FOMO? Teens Can't Put Down Their Phones - eMarketer

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FOMO? Teens Can't Put Down Their Phones

Smartphones are likely the first big-ticket item they got

May 2, 2017

Teens—a generation that grew up in the era of smartphones—spend a lot of time on them.

During a typical day, teen internet users worldwide spend 3 hours 38 minutes going online via their smartphones—roughly 48 more minutes than the overall average for people ages 16 to 64, according to Q4 2016 data from GlobalWebIndex.

Average Daily Time Spent Online by Teen Internet Users Worldwide, Desktop/Laptop/Tablet vs. Smartphone, Q4 2016 (hrs:mins)

Teens spend more time online via smartphone than other devices—but only by a bit.

For example, GlobalWebIndex found that teen internet users spend roughly 3.5 hours daily accessing the web via desktops, laptops and tablets, which was 25 minutes less than the worldwide average for those devices.

“Given the stereotype of teens and young adults always staring at their phones, it’s a surprise this tipping point wasn’t passed long ago,” said eMarketer analyst Mark Dolliver. “It’s a bit like suddenly seeing an obit for someone you’d assumed was dead 10 years ago.”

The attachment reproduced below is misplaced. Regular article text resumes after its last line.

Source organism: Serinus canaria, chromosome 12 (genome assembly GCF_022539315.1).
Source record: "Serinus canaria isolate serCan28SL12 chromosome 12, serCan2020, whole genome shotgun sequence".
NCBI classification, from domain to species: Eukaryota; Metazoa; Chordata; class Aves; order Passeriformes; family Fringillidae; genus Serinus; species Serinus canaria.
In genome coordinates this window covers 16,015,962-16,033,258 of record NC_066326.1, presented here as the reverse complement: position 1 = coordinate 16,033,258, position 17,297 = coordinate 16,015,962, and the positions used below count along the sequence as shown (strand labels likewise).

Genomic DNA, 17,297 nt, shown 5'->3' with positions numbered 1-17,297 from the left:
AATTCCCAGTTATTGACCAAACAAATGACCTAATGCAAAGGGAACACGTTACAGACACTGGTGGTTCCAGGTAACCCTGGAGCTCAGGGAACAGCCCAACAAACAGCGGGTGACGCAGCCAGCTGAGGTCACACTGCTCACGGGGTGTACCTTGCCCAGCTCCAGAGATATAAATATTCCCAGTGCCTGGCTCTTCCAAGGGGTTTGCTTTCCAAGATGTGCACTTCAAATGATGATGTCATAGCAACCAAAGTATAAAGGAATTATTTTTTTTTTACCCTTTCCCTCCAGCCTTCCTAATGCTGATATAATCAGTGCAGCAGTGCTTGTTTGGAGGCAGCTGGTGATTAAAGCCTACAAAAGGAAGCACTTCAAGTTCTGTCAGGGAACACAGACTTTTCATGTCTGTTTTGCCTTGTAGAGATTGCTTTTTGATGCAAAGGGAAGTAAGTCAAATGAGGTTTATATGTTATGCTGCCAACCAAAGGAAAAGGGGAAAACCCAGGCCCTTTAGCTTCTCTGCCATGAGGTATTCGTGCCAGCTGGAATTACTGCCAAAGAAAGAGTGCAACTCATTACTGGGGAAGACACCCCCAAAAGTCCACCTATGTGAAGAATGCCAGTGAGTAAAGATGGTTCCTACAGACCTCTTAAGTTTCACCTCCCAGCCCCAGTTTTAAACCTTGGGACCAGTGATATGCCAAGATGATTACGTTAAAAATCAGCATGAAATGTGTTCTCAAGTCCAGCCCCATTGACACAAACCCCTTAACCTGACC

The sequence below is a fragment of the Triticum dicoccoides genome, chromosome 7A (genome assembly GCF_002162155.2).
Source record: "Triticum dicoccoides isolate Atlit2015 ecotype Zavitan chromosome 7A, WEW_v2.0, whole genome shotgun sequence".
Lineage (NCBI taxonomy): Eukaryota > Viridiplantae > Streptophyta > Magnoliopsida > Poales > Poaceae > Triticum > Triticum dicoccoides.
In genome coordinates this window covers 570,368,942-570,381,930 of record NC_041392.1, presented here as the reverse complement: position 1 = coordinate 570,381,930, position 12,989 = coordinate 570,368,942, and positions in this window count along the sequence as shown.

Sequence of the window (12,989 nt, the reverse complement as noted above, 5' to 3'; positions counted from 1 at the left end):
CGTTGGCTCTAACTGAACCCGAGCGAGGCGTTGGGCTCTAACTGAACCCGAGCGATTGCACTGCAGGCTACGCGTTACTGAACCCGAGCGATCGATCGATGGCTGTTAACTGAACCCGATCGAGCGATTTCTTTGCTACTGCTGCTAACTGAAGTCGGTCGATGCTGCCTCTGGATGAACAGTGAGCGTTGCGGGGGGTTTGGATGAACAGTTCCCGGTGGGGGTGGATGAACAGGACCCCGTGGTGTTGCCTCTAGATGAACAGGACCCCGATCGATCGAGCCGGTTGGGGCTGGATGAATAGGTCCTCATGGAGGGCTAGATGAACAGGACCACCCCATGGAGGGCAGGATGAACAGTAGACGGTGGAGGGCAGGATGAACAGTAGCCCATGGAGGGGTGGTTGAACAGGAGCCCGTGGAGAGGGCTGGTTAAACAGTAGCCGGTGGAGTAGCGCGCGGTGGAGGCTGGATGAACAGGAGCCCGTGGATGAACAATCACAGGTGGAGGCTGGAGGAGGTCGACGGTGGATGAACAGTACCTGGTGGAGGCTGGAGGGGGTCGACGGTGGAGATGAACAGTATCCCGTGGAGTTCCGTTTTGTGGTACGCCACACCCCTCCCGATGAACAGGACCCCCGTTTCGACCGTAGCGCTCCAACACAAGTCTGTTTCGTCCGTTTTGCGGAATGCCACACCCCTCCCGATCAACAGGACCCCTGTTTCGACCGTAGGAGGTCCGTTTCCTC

“The other surprise is that people in this age bracket apparently spend so much time going online via computer,” he added. “I bet that’s something marketers tend to underestimate when they have a picture of these people in mind.”

A separate survey from Think with Google, conducted by Ipsos, found that teens spend a lot of time watching video on their phones.

Smartphone Activities that US Teen Smartphone Users Spend at Least 3+ Hours on Daily, Aug 2016 (% of respondents)

Roughly seven in 10 respondents said they spend at least three hours per day watching video on a smartphone.

Over half of teens (51%) said they also spend three hours or more on social networks, and another 52% said they do so on messaging apps.

“Part of the appeal of smartphone usage for people this age is that the phone is probably the first big-ticket item that has belonged to them personally,” Dolliver said.

“They’ve used computers—at school and at home and elsewhere—but it has probably been a shared device rather than something that’s just theirs,” he said. “So I think that’s one more reason why they make the most of the smartphone they have.”

Rimma Kats

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